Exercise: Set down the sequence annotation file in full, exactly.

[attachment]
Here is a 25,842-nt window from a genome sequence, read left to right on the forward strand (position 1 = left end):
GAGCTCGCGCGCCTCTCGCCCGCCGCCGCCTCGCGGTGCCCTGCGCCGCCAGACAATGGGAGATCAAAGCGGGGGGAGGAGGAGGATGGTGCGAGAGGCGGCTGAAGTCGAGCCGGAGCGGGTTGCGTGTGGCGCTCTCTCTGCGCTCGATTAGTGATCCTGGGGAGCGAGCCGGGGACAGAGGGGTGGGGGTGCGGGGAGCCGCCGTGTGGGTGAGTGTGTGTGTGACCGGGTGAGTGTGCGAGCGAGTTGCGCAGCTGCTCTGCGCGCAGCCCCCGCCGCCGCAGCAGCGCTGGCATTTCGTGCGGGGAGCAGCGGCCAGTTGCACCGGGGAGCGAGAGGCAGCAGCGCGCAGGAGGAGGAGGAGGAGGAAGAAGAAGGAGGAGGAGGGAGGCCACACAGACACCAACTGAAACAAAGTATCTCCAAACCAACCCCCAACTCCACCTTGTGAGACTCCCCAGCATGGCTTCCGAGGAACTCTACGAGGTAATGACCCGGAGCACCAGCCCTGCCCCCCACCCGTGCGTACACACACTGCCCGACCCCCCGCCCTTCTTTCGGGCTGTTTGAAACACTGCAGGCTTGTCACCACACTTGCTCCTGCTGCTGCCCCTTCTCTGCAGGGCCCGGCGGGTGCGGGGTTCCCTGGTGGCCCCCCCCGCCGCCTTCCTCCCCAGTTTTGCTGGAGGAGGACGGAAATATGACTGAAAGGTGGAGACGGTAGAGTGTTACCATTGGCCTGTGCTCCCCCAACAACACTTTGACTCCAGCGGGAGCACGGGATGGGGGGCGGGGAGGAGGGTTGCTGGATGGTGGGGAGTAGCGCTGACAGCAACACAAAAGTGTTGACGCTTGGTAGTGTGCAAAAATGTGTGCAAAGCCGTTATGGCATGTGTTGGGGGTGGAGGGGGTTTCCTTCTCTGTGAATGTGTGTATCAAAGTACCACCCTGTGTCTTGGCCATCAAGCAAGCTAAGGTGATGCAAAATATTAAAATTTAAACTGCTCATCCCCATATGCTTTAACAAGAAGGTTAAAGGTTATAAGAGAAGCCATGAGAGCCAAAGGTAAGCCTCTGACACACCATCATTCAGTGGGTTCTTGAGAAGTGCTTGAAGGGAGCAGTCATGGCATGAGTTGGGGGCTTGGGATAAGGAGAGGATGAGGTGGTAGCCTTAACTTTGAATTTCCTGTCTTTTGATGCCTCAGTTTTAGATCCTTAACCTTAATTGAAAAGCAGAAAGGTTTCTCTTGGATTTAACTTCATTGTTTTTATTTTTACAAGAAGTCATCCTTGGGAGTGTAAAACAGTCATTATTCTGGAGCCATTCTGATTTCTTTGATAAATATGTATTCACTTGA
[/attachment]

Here is a 25,842-nt window from a genome sequence, read left to right on the forward strand (position 1 = left end):
GAGCTCGCGCGCCTCTCGCCCGCCGCCGCCTCGCGGTGCCCTGCGCCGCCAGACAATGGGAGATCAAAGCGGGGGGAGGAGGAGGATGGTGCGAGAGGCGGCTGAAGTCGAGCCGGAGCGGGTTGCGTGTGGCGCTCTCTCTGCGCTCGATTAGTGATCCTGGGGAGCGAGCCGGGGACAGAGGGGTGGGGGTGCGGGGAGCCGCCGTGTGGGTGAGTGTGTGTGTGACCGGGTGAGTGTGCGAGCGAGTTGCGCAGCTGCTCTGCGCGCAGCCCCCGCCGCCGCAGCAGCGCTGGCATTTCGTGCGGGGAGCAGCGGCCAGTTGCACCGGGGAGCGAGAGGCAGCAGCGCGCAGGAGGAGGAGGAGGAGGAAGAAGAAGGAGGAGGAGGGAGGCCACACAGACACCAACTGAAACAAAGTATCTCCAAACCAACCCCCAACTCCACCTTGTGAGACTCCCCAGCATGGCTTCCGAGGAACTCTACGAGGTAATGACCCGGAGCACCAGCCCTGCCCCCCACCCGTGCGTACACACACTGCCCGACCCCCCGCCCTTCTTTCGGGCTGTTTGAAACACTGCAGGCTTGTCACCACACTTGCTCCTGCTGCTGCCCCTTCTCTGCAGGGCCCGGCGGGTGCGGGGTTCCCTGGTGGCCCCCCCCGCCGCCTTCCTCCCCAGTTTTGCTGGAGGAGGACGGAAATATGACTGAAAGGTGGAGACGGTAGAGTGTTACCATTGGCCTGTGCTCCCCCAACAACACTTTGACTCCAGCGGGAGCACGGGATGGGGGGCGGGGAGGAGGGTTGCTGGATGGTGGGGAGTAGCGCTGACAGCAACACAAAAGTGTTGACGCTTGGTAGTGTGCAAAAATGTGTGCAAAGCCGTTATGGCATGTGTTGGGGGTGGAGGGGGTTTCCTTCTCTGTGAATGTGTGTATCAAAGTACCACCCTGTGTCTTGGCCATCAAGCAAGCTAAGGTGATGCAAAATATTAAAATTTAAACTGCTCATCCCCATATGCTTTAACAAGAAGGTTAAAGGTTATAAGAGAAGCCATGAGAGCCAAAGGTAAGCCTCTGACACACCATCATTCAGTGGGTTCTTGAGAAGTGCTTGAAGGGAGCAGTCATGGCATGAGTTGGGGGCTTGGGATAAGGAGAGGATGAGGTGGTAGCCTTAACTTTGAATTTCCTGTCTTTTGATGCCTCAGTTTTAGATCCTTAACCTTAATTGAAAAGCAGAAAGGTTTCTCTTGGATTTAACTTCATTGTTTTTATTTTTACAAGAAGTCATCCTTGGGAGTGTAAAACAGTCATTATTCTGGAGCCATTCTGATTTCTTTGATAAATATGTATTCACTTGA